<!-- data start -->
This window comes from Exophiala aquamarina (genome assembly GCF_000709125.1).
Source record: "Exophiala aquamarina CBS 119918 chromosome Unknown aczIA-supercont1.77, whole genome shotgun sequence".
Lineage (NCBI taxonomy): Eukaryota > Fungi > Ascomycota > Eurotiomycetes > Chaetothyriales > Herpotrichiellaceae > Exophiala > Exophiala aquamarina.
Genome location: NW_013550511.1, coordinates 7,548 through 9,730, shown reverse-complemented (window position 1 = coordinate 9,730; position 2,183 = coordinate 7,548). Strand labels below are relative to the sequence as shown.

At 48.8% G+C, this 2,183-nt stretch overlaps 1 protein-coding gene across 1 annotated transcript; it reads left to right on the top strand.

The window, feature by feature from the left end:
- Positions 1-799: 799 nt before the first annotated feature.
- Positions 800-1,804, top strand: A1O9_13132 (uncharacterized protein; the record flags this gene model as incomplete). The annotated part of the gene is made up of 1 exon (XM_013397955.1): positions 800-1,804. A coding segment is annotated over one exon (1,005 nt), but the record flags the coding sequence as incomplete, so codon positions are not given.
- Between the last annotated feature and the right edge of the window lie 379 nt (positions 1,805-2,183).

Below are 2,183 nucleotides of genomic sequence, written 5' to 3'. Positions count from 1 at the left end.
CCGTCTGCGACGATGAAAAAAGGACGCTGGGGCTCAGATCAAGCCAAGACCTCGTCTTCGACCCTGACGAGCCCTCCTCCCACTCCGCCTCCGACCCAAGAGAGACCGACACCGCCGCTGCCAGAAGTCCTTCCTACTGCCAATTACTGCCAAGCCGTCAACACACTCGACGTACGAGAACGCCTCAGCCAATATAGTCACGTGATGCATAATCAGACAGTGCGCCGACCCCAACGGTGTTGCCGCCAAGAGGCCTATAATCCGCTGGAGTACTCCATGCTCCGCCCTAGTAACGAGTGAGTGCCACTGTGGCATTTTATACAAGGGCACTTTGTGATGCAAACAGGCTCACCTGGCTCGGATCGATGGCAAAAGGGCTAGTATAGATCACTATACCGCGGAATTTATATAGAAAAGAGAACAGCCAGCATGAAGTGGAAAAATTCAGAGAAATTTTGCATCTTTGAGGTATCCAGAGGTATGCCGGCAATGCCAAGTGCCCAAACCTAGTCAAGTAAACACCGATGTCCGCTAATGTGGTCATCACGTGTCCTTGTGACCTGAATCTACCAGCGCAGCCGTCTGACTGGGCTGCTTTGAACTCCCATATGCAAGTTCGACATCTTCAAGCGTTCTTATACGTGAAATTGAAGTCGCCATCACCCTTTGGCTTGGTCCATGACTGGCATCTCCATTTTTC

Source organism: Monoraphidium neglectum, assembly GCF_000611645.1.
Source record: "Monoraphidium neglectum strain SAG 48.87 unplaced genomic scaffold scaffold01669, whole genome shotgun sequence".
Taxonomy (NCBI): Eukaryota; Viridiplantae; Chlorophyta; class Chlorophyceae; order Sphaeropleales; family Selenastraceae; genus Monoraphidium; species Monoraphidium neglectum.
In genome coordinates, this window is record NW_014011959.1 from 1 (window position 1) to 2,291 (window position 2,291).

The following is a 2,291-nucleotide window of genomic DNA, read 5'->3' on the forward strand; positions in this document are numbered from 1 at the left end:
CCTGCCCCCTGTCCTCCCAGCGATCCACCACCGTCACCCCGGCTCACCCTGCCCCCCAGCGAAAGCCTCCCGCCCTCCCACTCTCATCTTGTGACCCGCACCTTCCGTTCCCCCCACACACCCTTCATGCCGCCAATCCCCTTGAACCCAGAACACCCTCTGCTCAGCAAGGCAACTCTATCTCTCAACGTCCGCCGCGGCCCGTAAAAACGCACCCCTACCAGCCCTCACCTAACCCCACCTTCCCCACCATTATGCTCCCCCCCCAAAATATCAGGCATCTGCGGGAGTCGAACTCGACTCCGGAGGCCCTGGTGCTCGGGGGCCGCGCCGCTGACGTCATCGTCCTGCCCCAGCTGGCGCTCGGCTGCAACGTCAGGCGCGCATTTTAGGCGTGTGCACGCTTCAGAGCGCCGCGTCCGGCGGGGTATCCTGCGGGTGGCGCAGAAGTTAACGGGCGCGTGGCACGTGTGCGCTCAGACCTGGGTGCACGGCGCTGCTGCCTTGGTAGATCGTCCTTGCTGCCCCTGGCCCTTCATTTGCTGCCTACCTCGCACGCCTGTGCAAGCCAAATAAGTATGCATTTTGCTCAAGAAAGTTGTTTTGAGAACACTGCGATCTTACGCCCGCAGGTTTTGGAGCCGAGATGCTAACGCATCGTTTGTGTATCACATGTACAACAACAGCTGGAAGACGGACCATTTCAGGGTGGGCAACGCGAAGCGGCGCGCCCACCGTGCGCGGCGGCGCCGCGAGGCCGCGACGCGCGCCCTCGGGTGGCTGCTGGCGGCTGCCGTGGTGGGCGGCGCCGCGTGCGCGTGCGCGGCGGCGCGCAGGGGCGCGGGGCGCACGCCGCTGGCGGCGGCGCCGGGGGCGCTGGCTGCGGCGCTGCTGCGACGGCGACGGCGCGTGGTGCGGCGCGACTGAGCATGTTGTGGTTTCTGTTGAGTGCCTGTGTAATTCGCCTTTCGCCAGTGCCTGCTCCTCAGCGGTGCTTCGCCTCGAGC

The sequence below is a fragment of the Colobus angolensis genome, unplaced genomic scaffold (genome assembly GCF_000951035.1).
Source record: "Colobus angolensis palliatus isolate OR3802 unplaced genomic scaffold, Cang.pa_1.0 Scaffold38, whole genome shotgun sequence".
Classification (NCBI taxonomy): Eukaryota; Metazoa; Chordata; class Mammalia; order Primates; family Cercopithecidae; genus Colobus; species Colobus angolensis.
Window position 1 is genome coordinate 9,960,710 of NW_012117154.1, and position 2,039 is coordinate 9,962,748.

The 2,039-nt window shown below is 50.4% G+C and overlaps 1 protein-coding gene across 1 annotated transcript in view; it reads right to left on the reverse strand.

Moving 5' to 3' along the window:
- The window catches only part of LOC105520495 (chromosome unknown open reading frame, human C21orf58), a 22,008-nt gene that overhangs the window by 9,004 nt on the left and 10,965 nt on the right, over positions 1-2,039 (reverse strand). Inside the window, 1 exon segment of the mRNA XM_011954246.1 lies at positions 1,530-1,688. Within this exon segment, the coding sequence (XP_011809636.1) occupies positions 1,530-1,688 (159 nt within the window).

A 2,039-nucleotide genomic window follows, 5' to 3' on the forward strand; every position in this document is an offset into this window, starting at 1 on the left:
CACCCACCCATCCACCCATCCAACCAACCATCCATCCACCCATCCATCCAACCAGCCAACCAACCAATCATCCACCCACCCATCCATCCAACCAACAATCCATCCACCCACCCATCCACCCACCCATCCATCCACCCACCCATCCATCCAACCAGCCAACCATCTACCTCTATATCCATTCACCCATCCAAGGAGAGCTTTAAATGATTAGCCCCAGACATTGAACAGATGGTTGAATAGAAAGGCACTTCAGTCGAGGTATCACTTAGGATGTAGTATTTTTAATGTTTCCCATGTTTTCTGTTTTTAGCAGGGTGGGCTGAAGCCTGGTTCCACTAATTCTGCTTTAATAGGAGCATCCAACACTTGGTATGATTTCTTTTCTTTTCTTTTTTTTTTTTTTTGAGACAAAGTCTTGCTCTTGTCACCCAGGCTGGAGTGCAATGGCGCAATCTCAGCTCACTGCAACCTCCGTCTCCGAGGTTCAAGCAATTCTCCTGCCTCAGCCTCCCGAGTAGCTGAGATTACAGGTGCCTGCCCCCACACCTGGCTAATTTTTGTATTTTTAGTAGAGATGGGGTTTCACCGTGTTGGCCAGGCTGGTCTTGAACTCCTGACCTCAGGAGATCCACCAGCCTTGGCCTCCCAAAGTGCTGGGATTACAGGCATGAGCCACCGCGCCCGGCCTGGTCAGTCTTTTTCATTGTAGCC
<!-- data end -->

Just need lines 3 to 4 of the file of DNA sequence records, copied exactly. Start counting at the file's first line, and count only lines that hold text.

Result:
Lineage (NCBI taxonomy): Eukaryota > Fungi > Ascomycota > Eurotiomycetes > Chaetothyriales > Herpotrichiellaceae > Exophiala > Exophiala aquamarina.
Genome location: NW_013550511.1, coordinates 7,548 through 9,730, shown reverse-complemented (window position 1 = coordinate 9,730; position 2,183 = coordinate 7,548). Strand labels below are relative to the sequence as shown.